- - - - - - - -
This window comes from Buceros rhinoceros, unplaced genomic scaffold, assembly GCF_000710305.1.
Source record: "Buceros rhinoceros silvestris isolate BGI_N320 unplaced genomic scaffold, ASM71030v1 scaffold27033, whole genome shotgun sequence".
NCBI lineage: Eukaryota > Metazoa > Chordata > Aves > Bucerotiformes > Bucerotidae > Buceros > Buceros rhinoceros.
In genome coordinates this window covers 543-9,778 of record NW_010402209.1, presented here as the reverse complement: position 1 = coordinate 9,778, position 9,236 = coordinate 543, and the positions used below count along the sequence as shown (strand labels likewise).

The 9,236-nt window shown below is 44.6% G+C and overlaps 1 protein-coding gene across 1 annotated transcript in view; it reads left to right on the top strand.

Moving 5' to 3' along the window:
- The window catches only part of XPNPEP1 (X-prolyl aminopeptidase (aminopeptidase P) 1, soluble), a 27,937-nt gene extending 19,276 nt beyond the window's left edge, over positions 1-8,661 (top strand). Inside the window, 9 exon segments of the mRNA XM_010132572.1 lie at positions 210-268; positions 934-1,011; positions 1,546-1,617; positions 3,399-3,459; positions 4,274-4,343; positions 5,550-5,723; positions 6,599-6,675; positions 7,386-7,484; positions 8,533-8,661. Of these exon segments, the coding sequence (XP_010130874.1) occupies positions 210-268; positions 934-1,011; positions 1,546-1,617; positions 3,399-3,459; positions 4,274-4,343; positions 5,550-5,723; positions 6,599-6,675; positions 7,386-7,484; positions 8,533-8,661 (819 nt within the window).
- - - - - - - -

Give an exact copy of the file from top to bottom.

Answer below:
This window comes from Buceros rhinoceros, unplaced genomic scaffold, assembly GCF_000710305.1.
Source record: "Buceros rhinoceros silvestris isolate BGI_N320 unplaced genomic scaffold, ASM71030v1 scaffold27033, whole genome shotgun sequence".
NCBI lineage: Eukaryota > Metazoa > Chordata > Aves > Bucerotiformes > Bucerotidae > Buceros > Buceros rhinoceros.
In genome coordinates this window covers 543-9,778 of record NW_010402209.1, presented here as the reverse complement: position 1 = coordinate 9,778, position 9,236 = coordinate 543, and the positions used below count along the sequence as shown (strand labels likewise).

The 9,236-nt window shown below is 44.6% G+C and overlaps 1 protein-coding gene across 1 annotated transcript in view; it reads left to right on the top strand.

Moving 5' to 3' along the window:
- The window catches only part of XPNPEP1 (X-prolyl aminopeptidase (aminopeptidase P) 1, soluble), a 27,937-nt gene extending 19,276 nt beyond the window's left edge, over positions 1-8,661 (top strand). Inside the window, 9 exon segments of the mRNA XM_010132572.1 lie at positions 210-268; positions 934-1,011; positions 1,546-1,617; positions 3,399-3,459; positions 4,274-4,343; positions 5,550-5,723; positions 6,599-6,675; positions 7,386-7,484; positions 8,533-8,661. Of these exon segments, the coding sequence (XP_010130874.1) occupies positions 210-268; positions 934-1,011; positions 1,546-1,617; positions 3,399-3,459; positions 4,274-4,343; positions 5,550-5,723; positions 6,599-6,675; positions 7,386-7,484; positions 8,533-8,661 (819 nt within the window).